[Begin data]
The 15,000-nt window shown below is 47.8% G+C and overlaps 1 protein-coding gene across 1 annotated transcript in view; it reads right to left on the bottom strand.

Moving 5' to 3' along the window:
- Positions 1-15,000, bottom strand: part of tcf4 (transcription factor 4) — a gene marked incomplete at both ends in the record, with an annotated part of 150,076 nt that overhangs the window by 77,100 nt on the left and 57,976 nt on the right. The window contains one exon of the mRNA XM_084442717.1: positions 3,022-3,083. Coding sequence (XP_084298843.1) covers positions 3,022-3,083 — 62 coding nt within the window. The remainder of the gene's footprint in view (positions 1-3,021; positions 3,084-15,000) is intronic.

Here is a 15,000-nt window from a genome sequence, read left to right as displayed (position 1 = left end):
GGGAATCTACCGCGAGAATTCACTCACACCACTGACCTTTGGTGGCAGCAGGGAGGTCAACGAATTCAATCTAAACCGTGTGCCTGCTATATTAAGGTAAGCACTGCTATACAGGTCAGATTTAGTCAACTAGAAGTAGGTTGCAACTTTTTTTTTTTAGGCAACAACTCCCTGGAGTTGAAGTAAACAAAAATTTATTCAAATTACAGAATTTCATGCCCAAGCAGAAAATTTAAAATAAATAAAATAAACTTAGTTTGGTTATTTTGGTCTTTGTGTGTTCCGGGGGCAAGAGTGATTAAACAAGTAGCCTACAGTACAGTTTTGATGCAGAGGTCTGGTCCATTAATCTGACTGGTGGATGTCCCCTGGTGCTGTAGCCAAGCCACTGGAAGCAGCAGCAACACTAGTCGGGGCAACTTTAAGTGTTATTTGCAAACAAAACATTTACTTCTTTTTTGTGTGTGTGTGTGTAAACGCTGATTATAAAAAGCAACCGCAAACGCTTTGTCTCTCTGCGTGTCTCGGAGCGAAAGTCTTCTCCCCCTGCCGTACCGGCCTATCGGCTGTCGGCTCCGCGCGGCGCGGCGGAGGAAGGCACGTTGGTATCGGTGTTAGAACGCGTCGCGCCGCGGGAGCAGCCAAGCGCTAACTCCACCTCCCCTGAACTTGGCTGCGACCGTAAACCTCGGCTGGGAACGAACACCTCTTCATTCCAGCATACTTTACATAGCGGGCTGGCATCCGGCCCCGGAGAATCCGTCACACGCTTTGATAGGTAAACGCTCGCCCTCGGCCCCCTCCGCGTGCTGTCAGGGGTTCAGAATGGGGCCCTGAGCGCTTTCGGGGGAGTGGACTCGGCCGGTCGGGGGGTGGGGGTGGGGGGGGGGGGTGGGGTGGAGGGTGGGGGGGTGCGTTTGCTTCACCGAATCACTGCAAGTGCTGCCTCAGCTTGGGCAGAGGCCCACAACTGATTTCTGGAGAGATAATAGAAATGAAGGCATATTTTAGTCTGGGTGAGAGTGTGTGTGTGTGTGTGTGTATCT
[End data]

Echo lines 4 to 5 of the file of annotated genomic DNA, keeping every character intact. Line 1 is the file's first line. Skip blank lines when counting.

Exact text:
Here is a 15,000-nt window from a genome sequence, read left to right as displayed (position 1 = left end):
GGGAATCTACCGCGAGAATTCACTCACACCACTGACCTTTGGTGGCAGCAGGGAGGTCAACGAATTCAATCTAAACCGTGTGCCTGCTATATTAAGGTAAGCACTGCTATACAGGTCAGATTTAGTCAACTAGAAGTAGGTTGCAACTTTTTTTTTTTAGGCAACAACTCCCTGGAGTTGAAGTAAACAAAAATTTATTCAAATTACAGAATTTCATGCCCAAGCAGAAAATTTAAAATAAATAAAATAAACTTAGTTTGGTTATTTTGGTCTTTGTGTGTTCCGGGGGCAAGAGTGATTAAACAAGTAGCCTACAGTACAGTTTTGATGCAGAGGTCTGGTCCATTAATCTGACTGGTGGATGTCCCCTGGTGCTGTAGCCAAGCCACTGGAAGCAGCAGCAACACTAGTCGGGGCAACTTTAAGTGTTATTTGCAAACAAAACATTTACTTCTTTTTTGTGTGTGTGTGTGTAAACGCTGATTATAAAAAGCAACCGCAAACGCTTTGTCTCTCTGCGTGTCTCGGAGCGAAAGTCTTCTCCCCCTGCCGTACCGGCCTATCGGCTGTCGGCTCCGCGCGGCGCGGCGGAGGAAGGCACGTTGGTATCGGTGTTAGAACGCGTCGCGCCGCGGGAGCAGCCAAGCGCTAACTCCACCTCCCCTGAACTTGGCTGCGACCGTAAACCTCGGCTGGGAACGAACACCTCTTCATTCCAGCATACTTTACATAGCGGGCTGGCATCCGGCCCCGGAGAATCCGTCACACGCTTTGATAGGTAAACGCTCGCCCTCGGCCCCCTCCGCGTGCTGTCAGGGGTTCAGAATGGGGCCCTGAGCGCTTTCGGGGGAGTGGACTCGGCCGGTCGGGGGGTGGGGGTGGGGGGGGGGGGTGGGGTGGAGGGTGGGGGGGTGCGTTTGCTTCACCGAATCACTGCAAGTGCTGCCTCAGCTTGGGCAGAGGCCCACAACTGATTTCTGGAGAGATAATAGAAATGAAGGCATATTTTAGTCTGGGTGAGAGTGTGTGTGTGTGTGTGTGTATCT